1. Is Ondrej Pavelec a No. 1 puckstopper?

Many have already come to a conclusion on this, citing his .901 save percentage and a GAA of 3.01 from last season. But management, clearly, still thinks there’s something salvageable here and, with his commitment to a better fitness level, sees the player who was this team’s MVP in Year 1, not the player with the bloated numbers. It’s up to Pavelec, now entering his sixth season as an NHL regular, to answer this question once and for all in the weeks/months ahead.

But this also needs to be said: in the last two years the Jets were 17-10-3 with either Al Montoya or Michael Hutchinson tending goal; 43-46-10 when it was Pavelec.

CP Evander Kane

2. Can Evander Kane get back to 30 goals?

Forget all the sideshow stuff, as much as that might be tiring. If the Jets are to become a playoff team they need ‘The Natural’ to stay healthy and be a consistent difference-maker. In his three years in Winnipeg, he has 12 game-winning goals; tied for the club lead with Andrew Ladd.

3. An upgraded bottom six?

The true contenders in this league get big-time minutes and big-time production from their third and fourth lines. The Jets will see some change here — newcomer Mathieu Perreault is pencilled in as the third-line centre — but just how much? Do the prospects — Nik Ehlers, Adam Lowry, Nic Petan, Scott Kosmachuk — show enough in camp to stick?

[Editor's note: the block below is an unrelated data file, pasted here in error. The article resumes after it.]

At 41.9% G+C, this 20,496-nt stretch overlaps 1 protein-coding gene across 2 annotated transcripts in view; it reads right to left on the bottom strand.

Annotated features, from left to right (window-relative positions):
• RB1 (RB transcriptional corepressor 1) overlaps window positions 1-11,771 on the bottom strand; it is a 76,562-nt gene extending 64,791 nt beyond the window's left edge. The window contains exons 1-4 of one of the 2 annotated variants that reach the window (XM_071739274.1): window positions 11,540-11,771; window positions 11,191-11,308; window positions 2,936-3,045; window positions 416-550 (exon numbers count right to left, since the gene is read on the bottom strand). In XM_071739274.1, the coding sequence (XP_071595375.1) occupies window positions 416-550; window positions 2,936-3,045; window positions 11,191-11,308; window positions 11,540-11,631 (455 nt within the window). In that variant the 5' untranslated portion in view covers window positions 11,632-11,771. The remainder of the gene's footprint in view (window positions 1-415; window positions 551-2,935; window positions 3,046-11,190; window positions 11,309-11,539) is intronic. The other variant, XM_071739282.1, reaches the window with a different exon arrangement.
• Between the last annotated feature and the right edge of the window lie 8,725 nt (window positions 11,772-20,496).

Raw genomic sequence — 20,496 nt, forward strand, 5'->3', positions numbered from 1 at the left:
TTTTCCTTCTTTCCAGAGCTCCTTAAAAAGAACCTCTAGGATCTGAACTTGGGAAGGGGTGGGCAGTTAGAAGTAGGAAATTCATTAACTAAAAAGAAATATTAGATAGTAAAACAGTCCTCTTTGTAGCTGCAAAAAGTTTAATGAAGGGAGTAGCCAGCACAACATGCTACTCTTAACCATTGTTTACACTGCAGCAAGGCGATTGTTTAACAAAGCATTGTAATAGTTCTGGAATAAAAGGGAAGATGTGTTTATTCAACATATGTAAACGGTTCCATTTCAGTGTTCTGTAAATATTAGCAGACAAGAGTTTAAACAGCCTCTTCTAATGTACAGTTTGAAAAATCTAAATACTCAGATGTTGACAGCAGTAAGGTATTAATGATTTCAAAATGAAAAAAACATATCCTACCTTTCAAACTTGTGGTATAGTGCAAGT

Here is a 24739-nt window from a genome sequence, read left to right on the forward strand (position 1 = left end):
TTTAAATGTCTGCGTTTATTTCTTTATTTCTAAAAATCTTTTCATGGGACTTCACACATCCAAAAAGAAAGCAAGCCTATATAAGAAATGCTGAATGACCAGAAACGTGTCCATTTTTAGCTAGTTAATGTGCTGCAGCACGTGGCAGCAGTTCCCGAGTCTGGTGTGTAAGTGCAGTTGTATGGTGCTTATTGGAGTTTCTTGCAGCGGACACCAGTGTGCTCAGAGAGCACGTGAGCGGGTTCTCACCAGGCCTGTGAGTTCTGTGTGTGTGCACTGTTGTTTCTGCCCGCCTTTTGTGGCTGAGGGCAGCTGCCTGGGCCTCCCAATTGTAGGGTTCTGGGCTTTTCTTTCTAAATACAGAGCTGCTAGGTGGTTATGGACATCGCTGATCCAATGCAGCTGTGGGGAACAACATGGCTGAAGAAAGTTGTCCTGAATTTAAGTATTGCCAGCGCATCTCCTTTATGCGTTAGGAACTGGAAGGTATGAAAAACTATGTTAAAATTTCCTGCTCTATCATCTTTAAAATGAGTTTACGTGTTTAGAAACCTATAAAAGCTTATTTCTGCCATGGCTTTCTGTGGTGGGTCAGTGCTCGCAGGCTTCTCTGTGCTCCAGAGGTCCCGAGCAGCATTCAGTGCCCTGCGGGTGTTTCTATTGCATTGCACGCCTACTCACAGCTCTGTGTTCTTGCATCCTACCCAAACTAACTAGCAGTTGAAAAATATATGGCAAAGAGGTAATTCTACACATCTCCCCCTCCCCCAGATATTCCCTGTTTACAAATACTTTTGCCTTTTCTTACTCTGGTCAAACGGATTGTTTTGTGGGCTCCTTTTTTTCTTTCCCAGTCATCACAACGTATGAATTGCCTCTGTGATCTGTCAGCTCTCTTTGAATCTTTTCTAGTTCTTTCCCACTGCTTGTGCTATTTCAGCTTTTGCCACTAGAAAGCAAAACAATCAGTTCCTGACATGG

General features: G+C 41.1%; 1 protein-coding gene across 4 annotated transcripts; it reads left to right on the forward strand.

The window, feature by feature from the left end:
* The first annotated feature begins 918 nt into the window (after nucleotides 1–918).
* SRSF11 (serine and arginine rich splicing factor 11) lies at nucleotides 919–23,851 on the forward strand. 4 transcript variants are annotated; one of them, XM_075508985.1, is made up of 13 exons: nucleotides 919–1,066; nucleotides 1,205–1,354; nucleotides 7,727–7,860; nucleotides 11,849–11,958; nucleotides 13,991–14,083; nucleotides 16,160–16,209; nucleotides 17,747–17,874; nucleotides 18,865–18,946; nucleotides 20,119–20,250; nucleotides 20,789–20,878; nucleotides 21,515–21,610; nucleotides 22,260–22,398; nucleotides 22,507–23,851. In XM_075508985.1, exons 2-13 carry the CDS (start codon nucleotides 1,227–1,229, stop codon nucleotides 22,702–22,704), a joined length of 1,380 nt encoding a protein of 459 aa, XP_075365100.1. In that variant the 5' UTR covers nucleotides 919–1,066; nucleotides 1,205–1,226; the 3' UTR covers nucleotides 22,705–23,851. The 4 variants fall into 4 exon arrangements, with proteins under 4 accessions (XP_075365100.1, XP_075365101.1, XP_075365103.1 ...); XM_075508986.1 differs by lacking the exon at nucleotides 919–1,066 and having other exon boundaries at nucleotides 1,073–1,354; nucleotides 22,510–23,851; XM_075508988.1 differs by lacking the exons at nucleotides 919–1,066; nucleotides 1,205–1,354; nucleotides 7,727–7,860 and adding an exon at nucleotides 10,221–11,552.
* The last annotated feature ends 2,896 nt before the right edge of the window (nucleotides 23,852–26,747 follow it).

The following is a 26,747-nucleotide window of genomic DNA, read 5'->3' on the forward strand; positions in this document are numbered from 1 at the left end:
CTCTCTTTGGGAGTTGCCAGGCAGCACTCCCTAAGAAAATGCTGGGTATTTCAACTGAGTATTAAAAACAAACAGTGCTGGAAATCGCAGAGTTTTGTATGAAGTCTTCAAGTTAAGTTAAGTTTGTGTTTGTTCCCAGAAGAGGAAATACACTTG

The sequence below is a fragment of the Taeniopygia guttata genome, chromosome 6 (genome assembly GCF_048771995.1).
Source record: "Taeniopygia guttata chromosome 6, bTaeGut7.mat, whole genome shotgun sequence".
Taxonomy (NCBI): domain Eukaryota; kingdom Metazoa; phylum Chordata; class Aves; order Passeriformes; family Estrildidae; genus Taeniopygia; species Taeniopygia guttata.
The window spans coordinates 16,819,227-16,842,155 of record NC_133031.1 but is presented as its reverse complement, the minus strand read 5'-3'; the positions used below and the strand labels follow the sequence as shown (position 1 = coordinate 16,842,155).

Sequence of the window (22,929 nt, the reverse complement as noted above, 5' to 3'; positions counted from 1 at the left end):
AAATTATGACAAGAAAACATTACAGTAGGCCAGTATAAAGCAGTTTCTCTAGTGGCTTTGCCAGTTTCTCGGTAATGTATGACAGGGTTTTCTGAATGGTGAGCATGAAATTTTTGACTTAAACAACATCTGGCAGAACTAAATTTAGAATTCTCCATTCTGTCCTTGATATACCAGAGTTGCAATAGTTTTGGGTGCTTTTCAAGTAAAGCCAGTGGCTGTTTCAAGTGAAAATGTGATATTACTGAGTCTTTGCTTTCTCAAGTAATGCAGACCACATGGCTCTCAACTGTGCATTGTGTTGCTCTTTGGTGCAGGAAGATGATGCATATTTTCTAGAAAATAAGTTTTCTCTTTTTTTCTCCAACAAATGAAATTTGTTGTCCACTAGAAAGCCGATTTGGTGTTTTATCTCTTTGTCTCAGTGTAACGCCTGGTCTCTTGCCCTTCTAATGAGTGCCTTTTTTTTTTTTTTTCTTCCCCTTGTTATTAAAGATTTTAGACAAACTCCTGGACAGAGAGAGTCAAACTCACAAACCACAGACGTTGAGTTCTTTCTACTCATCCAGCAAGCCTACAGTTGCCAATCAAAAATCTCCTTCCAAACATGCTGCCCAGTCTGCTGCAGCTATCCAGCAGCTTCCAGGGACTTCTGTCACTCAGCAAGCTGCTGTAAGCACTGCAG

Consider this chart, courtesy the Elias Sports Bureau, of players in the Jets/Thrashers organization who have played games as teenagers:

Years Days Player Debut
18 87 Zach Bogosian 10/10/2008
18 352 Alex Burmistrov 10/08/2010
18 62 Evander Kane 10/3/2009
18 172 Ilya Kovalchuk 10/4/2001
19 327 Bryan Little 10/5/2007
18 208 Mark Scheifele 10/9/2011
19 16 Patrik Stefan 10/2/1999
19 217 Jacob Trouba 10/1/2013

4. Will Zach Bogosian steer clear of the DL?

The Jets have made a long-term commitment to the D-man — he’s heading into the second of a seven-year deal worth $36 million — but he’s been on the disabled list for 59 games over the last three seasons. If he’s healthy and he takes that next step everyone has been waiting for, the Jets have an anchor for their top two pairings.

5. Dustin Byfuglien: a lean, mean scoring machine?

The Jets seem fascinated with this Byfuglien as a forward/power-play defenceman hybrid and here’s why: After his move up front, the big man went from a minus-16 to minus-4 and scored 10 goals while adding 12 assists in 32 games. His 56 points was a career high; his 20 goals tied a career best.

6. Scheifele and Trouba: more improvement or a sophomore jinx?

Both players were the silver linings in a lost 2013-14 season. Scheifele had just one goal and four assists in his first 24 games but before he hurt his knee in March had already developed into the team’s clear-cut No. 2 centre with 12 goals and 29 points in a 39-game stretch. The Jets were just 7-9-3 to end the season after Scheifele was injured.

Trouba, meanwhile, led all NHL rookie defencemen in ice time (22:26 per game) and became the first Jets rookie blue-liner to reach double figures in goals with 10 in 65 games.

ed.tait@freepress.mb.ca Twitter: @WFPEdTait

History

Updated on Thursday, September 18, 2014 8:49 AM CDT: Replaces photo, adds table